Whatever their cause, interrupts are essentially requests for attention. In the same way, peripherals in a computer system can request the attention of the processor. The event that makes a microprocessor stop executing one routine to perform some other routine to service a request, is called an INTERRUPT.
Interrupts increase the overall efficiency of a computer system, because the external devices request the attention of the processor as needed. If a system had no interrupts, the processor would have to POLL every device in the system periodically, to see if any of them required attention. Many of the standard I/O provisions of the PC computer generate interrupts when they need the processor to process data being received by, or being sent by, those interfaces.
The processor can process two kinds of interrupts, those it can ignore and those it must service as soon as they occur. Interrupts can be generated by the interfaces to DEVICES, such as disk drives and the parallel or serial ports, or internally, by interrupt-generating machine code INSTRUCTIONS.
The 8086 family of microprocessors can recognise 256 different interrupts, each with a unique TYPE CODE (number) that identifies it to the microprocessor. The processor uses this type code (a number between 0 hex and FF hex) to point to a location in an INTERRUPT VECTOR TABLE. This table is stored in the first 1024 bytes of the memory space, starting at address 00000 hex, (0000:0000 hex in Segment and Offset format).
The Interrupt Vector Table is in the first 1024 bytes of the processors address-able memory space. The POST routines in the BIOS set up an Interrupt Vector Table at the time of boot-up with the addresses of the routines supplied by the code in the BIOS ROM and DOS and our Application programs add there vectors to this table as they are loaded.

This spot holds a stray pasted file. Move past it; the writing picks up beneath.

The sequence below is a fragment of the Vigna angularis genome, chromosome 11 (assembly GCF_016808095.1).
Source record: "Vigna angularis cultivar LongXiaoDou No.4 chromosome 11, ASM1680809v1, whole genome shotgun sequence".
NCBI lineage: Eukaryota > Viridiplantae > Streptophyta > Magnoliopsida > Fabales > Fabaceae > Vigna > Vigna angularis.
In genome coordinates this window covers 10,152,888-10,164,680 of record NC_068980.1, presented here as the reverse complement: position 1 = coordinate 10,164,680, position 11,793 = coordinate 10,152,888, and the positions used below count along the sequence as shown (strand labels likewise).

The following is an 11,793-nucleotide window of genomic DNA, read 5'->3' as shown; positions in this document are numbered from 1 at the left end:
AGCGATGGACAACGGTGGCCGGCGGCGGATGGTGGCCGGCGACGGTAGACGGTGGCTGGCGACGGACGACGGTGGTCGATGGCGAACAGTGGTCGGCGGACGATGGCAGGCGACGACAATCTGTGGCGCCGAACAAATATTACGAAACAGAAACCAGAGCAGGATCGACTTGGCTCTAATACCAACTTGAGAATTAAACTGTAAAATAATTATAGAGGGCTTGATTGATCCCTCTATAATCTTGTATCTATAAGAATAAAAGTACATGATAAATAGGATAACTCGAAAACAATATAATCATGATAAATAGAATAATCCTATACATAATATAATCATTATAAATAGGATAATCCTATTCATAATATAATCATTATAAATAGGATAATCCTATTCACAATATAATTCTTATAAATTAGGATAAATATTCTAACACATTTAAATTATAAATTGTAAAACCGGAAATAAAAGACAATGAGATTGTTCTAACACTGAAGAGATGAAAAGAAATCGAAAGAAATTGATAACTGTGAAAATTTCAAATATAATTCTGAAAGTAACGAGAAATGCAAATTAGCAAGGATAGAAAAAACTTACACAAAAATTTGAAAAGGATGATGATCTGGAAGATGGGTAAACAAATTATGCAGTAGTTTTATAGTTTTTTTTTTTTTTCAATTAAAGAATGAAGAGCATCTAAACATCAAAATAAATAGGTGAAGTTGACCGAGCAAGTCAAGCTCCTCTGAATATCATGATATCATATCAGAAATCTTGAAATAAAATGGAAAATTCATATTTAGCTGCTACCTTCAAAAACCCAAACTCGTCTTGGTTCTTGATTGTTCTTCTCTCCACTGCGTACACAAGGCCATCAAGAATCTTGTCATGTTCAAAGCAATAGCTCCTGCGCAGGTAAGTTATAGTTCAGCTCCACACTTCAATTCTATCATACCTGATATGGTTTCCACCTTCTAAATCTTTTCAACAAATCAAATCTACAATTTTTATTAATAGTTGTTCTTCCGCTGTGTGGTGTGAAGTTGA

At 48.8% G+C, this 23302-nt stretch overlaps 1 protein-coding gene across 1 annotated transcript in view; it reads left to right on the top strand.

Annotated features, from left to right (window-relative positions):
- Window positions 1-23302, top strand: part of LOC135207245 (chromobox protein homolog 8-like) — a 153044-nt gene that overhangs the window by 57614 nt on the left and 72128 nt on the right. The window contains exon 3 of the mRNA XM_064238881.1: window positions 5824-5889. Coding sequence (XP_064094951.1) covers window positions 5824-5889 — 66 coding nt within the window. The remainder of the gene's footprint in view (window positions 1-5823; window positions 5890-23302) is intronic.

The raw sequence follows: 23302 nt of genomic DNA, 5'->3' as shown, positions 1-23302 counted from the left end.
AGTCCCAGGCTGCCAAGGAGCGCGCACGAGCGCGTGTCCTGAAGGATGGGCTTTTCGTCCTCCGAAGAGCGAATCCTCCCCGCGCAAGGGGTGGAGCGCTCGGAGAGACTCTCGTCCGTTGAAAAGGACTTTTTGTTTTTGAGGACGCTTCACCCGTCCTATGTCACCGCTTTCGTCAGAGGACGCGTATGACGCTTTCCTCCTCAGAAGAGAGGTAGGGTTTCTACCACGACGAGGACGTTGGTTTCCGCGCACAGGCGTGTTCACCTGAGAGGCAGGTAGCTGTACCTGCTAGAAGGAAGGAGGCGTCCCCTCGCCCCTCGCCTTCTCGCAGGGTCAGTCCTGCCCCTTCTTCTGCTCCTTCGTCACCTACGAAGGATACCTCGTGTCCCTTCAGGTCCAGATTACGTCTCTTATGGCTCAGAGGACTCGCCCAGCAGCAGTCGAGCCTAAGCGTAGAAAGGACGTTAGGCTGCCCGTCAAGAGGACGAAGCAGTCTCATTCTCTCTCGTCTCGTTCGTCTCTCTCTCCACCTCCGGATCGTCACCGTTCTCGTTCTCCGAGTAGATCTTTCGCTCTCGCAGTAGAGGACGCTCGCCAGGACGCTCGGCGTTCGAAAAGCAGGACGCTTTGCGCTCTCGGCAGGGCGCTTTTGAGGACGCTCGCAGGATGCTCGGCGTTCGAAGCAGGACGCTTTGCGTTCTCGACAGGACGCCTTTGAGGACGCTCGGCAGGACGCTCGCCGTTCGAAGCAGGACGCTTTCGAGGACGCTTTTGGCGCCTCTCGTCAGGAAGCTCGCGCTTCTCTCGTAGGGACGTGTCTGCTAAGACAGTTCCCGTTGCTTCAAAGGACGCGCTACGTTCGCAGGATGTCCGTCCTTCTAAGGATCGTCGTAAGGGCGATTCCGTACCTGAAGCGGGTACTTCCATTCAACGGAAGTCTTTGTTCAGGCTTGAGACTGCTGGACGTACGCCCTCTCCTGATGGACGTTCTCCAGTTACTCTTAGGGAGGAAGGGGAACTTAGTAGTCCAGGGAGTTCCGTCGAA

The original IBM XT computer had one 8259 device and this provided eight IRQ inputs. The first two of these IRQ lines is wired to functions on the system board and the rest are available on the Bus Connector for use by external devices.
8 bit bus computers (8086/8088 based XT type)
IRQ Used for 0 RAM REFRESH & CLOCK TICK 1 KEYBOARD INTERFACE 2 EGA VIDEO (some interface cards have the option of using an IRQ) 3 COM2 (also COM4) 4 COM1 (also COM3) 5 HARD DISK (PC/XT type computer only) 6 FLOPPY DISK 7 PARALLEL PRINTER PORT LPT 1
ISA Bus (and MCA, EISA) computers (286, 386 and 486 based computers)
The AT computer added a second 8259 device and this provided a further seven IRQ inputs. The second device is cascaded into one of the inputs (IRQ2) on the first device and the Bus connector for the IRQ2 input is wired to IRQ9 on the second 8259 chip.
IRQ Used for 0 System timer 1 Keyboard Interface 2 Cascade for second IRQ controller - BUS connection is to IRQ 9. 3 Serial port, COM2 (may also be COM4) 4 Serial Port COM1 (may also be COM3) 5 Parallel Port LPT2, also the default for many Sound Cards (note 1) 6 Floppy Disk Drive Interface 7 Parallel Port LPT1 (note 2) 8 Real Time Clock (RTC) 9 Available (some Video Display Interface cards have the option of using this IRQ) 10 Available (note 3) 11 Available (note 3) 12 PS/2 - type mouse port (most modern system boards have a PS/2 mouse port fitted) 13 Coprocessor 14 Primary IDE/ATA adaptor 15 Secondary IDE/ATA adaptor
Note 1:- As very few systems have a second Parallel Port fitted, and a Parallel Port does not usually need it's IRQ, it is usually safe to assign IRQ 5 to a Sound Card or a Network Interface card. Along with IRQ10, this is a common default for Sound Cards.
Note 2:- A Parallel Port does not usually need it's IRQ, so IRQ7 can be used for other uses (note 3).
Note 3:- These IRQ lines can be used for:
Tertiary IDE adaptor at I/O address 01E8 to 01EF and using IRQ 11 or 12
Quaternary adaptor at I/O address 0168 to 016F and using IRQ 10 or 11
Some sound cards have a built-in IDE Interface configured as the Tertiary adaptor.
Examine the list of Interrupts in the table and pick out the Hardware and Software Interrupts.
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